At the end of practice, the day before the big game, Coach Vagnetti had us all lie down on the court. With our backs to the floor, he told us to close our eyes. He told us to envision 3 seconds left, we’re down by 1 and we make the game winning shot. I got the image in my mind. I was nowhere else but in the game winning moment. I believed it could happen. He gave us a vision and taught us the secret of visualization.
It’s now game day, I don’t remember the score with 14 seconds left, but I do remember we were down by 3 points. Lena passed me the ball at the foul line and I threw up a shot that bounced around the rim and went in. Down by 1 with 9 seconds left.
I was defending Boulan’s Karen Merritt who was bringing the ball up the court when she was called out of bounce. She disagreed with the ref’s call and forcefully threw the ball in his direction. She was called with a technical foul. Mr. Vagnetti made the decision to have me shoot the two technical foul shots.
The pressure was on.
These moments define superstar’s from athlete’s. Anyone can play a sport but you “gotta have heart” to come through in the clutch moments to win the game.
With less than 5 seconds left, I made the two foul shots to put us in the lead by 1. They didn’t have enough time to bring the ball up the court and WE WON.
My point here is Coach Vagnetti gave us a vision. His vision coupled with my positive thinking and “heart” was a formula for our team’s success.
I went on to have many more defining moments as a basketball player but only under the leadership of great coaches.
The same is true for leaders of successful organizations. You must have a vision and positive thinking to prepare your organization to be “the superstar” and not just your average company.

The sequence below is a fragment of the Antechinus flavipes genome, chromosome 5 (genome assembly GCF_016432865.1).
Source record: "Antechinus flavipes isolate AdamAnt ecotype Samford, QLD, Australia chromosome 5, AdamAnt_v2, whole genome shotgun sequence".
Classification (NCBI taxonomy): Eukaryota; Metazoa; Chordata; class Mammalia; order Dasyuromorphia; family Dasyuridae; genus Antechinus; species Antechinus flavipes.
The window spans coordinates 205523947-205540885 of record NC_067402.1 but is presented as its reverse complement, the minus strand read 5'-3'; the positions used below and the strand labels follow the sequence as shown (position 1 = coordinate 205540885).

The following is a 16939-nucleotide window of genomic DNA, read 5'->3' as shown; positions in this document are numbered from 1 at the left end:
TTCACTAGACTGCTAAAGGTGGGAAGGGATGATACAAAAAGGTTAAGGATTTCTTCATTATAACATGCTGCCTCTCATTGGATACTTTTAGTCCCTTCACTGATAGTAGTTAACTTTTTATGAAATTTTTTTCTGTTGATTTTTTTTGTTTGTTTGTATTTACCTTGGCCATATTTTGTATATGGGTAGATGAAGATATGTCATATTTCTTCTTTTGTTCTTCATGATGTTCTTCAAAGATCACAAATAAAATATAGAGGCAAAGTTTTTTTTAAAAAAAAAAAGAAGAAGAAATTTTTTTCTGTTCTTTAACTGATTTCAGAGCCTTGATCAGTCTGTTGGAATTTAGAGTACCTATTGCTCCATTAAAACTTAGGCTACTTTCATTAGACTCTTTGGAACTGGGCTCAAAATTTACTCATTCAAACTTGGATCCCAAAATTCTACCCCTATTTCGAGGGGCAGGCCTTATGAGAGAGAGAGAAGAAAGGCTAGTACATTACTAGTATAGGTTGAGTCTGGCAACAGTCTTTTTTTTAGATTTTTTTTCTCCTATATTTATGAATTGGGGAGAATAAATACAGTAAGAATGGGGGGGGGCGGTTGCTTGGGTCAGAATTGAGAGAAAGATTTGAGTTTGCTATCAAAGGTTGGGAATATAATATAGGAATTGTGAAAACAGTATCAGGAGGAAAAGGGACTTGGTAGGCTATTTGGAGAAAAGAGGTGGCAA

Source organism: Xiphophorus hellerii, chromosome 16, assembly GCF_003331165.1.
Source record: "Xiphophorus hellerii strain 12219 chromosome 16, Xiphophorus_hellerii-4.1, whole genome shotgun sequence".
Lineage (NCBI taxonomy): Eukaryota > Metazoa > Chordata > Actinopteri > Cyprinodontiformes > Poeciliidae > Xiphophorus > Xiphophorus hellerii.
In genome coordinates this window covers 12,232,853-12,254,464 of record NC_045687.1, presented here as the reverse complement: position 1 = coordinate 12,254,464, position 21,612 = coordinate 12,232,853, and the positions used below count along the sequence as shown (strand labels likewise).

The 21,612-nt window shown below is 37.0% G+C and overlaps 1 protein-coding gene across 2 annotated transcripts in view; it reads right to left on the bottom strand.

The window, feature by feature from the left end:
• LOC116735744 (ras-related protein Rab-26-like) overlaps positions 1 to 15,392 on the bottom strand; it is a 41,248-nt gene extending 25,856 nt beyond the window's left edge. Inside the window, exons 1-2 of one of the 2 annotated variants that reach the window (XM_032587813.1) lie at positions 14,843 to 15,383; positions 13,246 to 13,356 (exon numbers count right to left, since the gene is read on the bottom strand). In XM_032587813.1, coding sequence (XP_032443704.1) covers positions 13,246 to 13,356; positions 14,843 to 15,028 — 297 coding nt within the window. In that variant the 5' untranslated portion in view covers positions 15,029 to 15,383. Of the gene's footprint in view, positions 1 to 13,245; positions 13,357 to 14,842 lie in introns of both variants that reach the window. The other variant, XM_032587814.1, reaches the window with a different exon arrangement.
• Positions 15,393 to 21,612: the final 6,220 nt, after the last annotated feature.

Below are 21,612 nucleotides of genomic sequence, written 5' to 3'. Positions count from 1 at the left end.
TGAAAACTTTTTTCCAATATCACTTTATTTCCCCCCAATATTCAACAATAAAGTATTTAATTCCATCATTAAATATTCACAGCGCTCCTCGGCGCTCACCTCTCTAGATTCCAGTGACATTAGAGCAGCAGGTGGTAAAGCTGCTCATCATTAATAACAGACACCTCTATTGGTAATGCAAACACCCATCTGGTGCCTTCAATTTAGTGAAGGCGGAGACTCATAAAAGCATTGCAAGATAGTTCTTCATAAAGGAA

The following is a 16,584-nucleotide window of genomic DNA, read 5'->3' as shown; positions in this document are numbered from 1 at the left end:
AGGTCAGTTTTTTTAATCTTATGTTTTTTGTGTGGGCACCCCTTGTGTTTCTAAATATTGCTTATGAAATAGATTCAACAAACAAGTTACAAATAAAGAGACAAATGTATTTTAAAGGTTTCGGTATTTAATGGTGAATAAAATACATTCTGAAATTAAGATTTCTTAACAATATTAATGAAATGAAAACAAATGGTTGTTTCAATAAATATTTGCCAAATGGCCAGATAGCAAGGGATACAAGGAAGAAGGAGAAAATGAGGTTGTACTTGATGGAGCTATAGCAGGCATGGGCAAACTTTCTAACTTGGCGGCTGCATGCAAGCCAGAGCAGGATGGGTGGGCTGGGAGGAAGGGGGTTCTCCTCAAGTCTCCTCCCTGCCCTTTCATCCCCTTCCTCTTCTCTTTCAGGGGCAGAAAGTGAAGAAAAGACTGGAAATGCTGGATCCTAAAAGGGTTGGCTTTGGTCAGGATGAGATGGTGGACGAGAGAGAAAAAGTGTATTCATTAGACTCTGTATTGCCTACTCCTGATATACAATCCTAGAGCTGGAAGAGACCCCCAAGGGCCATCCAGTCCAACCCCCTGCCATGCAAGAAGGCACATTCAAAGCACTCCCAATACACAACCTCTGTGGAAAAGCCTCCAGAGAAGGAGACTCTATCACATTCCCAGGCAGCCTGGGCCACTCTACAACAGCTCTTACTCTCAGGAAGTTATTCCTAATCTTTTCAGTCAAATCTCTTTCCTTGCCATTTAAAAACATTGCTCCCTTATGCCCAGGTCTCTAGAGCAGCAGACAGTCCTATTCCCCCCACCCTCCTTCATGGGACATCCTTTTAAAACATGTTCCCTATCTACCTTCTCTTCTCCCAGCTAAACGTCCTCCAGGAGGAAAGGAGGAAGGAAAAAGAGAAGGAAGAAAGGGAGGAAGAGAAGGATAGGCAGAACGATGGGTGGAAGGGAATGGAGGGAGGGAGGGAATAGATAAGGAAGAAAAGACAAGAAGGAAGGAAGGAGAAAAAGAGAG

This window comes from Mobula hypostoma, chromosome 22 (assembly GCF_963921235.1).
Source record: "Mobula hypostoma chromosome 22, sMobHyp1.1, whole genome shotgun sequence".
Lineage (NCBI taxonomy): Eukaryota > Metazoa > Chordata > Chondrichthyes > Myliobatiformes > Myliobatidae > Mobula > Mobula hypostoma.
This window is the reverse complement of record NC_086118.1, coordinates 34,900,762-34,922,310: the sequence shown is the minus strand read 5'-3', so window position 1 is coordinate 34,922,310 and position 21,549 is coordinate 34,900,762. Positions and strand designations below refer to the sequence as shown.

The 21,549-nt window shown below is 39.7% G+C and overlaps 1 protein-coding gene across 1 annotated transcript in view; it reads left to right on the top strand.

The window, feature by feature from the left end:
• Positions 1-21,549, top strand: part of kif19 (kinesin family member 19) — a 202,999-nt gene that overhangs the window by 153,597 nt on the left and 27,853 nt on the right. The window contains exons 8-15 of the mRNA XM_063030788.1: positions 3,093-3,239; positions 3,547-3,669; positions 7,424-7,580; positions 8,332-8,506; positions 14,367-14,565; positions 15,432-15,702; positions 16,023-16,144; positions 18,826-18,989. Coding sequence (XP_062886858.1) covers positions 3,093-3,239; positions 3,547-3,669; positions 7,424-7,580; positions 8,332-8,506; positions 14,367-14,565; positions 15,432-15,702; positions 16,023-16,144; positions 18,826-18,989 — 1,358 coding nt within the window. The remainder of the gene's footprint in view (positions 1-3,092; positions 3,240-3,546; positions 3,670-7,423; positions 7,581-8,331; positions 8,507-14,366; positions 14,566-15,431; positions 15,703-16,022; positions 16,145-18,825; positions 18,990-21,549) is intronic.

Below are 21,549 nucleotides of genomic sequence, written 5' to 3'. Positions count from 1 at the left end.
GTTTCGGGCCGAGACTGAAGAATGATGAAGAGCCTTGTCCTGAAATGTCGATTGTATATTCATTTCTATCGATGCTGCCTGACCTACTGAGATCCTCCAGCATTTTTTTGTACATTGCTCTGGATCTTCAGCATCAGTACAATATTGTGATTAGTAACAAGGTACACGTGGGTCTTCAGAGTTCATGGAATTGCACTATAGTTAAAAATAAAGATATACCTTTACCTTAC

I encourage you to continue following our blog to find out more about our vision.
May 7, 2009
During the last week, I have been considering a new “joint” business venture. And while I won’t disclose the specifics, I will say that I am still on the fence about it. It’s constantly filled my mind since it was presented.
Each week I take a trip to Gaylord to visit my friends at the Detroit Coney Island and eat coney dogs. I am originally from the Detroit suburbs and there is nothing better to me than authentic Detroit Style Coneys (there is no substitute). It’s my reward to myself and I get a chance to socialize with friends.
On the way to Gaylord, I phoned a friend and he said something very simple, yet so profound. He said, “What will you get out of it and what will the other person get out of it?” Brilliant. Almost instantly, I made up my mind but continued on my journey for coney’s.
After I ate my coney’s I went to OfficeMax to purchase some office supplies. While making my way around the store, trying everything out, I came to the mouse pads. One instantly caught my eye (see top right). Perhaps it was the water, it is so “Ponder” and so much like my business card and website header. But then my eyes dropped to the bottom to read:
“IMPACT The Power of One”
I thought, YES the “Power of One.” I bought the mouse pad but what I got that is far more valuable is a gentle affirmation and now perhaps I will make a better decision. And to think, I almost grabbed my pens at the front of the store and headed out, but I stuck around. It was well worth my time.